wherein the identified program is one of plural multitasked programs running under the multitasking operating system,
wherein for each respective multitasked program running under said OS, the OS provides a respective virtual processor that includes a virtual stack and a plurality of respective context registers for supporting multitasking, said context registers including an instruction pointer for keeping track of what instruction the multitasked program is next to execute when its execution resumes during multitasking, and a stack pointer for keeping track of what location in its virtual stack the multitasked program is next to reference as its top-of-stack when its execution resumes during multitasking,
wherein said OS further provides a standard-for-type invoking function for use by each given one of the multitasked programs when that given multitasked program is about to invoke a target function of a corresponding type,
wherein said standard-for-type invoking function consistently within said OS, places a special signature on the virtual stack of the given program that uses said standard-for-type invoking function to respectively invoke a given target function of the corresponding type; and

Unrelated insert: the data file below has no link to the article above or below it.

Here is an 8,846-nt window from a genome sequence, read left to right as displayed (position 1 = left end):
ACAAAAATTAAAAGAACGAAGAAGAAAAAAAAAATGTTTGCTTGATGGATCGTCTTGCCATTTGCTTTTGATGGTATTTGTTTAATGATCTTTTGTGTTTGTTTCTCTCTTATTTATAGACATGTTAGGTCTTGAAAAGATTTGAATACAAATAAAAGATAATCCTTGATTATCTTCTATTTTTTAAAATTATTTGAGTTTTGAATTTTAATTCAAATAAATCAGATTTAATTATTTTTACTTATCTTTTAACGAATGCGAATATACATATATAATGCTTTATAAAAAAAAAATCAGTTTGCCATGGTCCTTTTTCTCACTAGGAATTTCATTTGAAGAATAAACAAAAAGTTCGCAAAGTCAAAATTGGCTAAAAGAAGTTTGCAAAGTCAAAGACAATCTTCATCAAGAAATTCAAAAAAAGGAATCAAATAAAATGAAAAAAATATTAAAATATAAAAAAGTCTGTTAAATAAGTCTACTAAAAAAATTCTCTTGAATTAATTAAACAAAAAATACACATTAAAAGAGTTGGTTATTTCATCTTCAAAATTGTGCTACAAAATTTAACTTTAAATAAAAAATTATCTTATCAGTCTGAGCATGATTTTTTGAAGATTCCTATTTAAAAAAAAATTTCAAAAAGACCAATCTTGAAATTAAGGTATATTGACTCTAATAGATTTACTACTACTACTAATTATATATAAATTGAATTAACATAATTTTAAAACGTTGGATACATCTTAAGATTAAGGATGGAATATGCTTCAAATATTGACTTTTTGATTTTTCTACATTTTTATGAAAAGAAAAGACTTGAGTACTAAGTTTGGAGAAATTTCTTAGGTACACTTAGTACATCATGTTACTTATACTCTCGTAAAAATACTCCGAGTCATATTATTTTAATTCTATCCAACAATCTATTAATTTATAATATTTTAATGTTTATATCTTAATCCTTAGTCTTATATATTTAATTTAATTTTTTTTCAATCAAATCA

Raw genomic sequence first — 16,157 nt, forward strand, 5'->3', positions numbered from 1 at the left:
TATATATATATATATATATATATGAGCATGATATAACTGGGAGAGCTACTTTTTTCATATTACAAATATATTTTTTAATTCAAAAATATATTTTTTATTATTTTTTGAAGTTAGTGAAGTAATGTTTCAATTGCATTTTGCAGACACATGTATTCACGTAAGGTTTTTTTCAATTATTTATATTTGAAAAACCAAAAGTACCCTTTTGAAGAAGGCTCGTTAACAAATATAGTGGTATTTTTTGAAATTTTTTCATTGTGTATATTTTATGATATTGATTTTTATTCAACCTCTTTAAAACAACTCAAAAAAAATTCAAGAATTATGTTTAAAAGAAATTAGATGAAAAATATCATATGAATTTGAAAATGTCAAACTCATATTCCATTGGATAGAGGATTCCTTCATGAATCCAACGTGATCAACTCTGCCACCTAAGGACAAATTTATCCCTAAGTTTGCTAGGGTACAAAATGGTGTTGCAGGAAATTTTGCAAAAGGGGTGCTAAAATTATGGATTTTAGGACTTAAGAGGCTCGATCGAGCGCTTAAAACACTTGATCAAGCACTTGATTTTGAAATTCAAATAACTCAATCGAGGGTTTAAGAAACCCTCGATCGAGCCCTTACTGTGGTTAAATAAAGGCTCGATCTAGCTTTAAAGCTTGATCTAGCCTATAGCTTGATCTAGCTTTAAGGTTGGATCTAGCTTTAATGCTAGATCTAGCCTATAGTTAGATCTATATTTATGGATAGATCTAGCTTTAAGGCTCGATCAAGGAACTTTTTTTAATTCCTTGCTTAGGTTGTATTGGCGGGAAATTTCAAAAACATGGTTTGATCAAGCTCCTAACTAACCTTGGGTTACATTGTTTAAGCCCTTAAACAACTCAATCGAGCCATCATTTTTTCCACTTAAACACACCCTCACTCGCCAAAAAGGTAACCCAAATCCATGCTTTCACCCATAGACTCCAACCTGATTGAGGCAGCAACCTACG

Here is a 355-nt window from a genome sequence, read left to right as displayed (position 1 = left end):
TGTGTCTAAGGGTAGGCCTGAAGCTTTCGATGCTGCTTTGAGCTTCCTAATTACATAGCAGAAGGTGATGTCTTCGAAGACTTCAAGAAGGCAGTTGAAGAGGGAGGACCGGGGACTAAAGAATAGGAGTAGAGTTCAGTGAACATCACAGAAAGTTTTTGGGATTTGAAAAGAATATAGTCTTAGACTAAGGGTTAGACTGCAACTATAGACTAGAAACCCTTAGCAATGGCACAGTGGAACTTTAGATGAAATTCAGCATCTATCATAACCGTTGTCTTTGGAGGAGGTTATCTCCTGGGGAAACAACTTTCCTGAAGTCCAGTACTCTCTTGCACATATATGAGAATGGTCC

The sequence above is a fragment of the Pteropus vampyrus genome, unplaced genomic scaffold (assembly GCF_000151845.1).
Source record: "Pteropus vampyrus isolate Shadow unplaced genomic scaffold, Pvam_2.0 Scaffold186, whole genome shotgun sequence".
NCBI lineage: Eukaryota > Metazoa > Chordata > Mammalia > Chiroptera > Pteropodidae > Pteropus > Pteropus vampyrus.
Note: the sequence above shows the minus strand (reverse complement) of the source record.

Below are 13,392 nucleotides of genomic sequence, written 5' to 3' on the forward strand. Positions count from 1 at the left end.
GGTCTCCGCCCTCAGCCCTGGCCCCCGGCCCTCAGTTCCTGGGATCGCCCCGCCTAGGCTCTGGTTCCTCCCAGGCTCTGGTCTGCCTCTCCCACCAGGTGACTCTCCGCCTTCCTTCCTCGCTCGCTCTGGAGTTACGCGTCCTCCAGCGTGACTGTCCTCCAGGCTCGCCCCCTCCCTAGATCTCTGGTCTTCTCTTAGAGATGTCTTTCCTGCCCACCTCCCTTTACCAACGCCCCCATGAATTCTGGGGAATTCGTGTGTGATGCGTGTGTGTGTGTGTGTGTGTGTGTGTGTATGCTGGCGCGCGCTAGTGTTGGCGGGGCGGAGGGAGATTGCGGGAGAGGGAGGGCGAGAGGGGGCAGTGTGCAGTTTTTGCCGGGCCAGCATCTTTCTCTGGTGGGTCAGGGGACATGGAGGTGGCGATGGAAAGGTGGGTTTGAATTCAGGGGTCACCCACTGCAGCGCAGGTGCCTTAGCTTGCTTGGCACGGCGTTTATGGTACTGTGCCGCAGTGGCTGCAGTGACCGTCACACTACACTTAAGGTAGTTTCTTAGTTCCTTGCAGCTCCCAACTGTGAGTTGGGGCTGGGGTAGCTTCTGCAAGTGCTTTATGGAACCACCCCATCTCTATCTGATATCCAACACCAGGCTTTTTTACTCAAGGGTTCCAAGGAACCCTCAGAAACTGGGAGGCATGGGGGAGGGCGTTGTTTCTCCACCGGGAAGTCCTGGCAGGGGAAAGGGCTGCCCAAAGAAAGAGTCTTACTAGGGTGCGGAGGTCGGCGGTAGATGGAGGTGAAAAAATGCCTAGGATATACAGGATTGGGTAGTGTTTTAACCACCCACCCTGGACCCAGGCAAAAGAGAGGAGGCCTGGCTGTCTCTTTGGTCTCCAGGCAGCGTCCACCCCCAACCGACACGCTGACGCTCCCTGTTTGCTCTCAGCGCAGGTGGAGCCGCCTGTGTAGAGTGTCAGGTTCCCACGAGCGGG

wherein said OS manipulates windows, including passing messages to selected ones of said windows;
said machine-implemented method for automatically sequencing through the hierarchy of attempts comprising the steps of:
(a) determining whether the identified program is soft-locked or hard-locked, where a soft-locked program is one that responds to messages sent to it from the OS, and a hard-locked program is one that does not respond to messages sent to it from the OS;
(b) in response to said determining step (a) determining that the identified program is soft-locked, searching for a disabled window associated with the identified program and, if at least one such a window is found, enabling the found window;
(c) in response to said determining step (a) determining that the identified program is hard-locked, searching for said special signature on the virtual stack of the identified program; and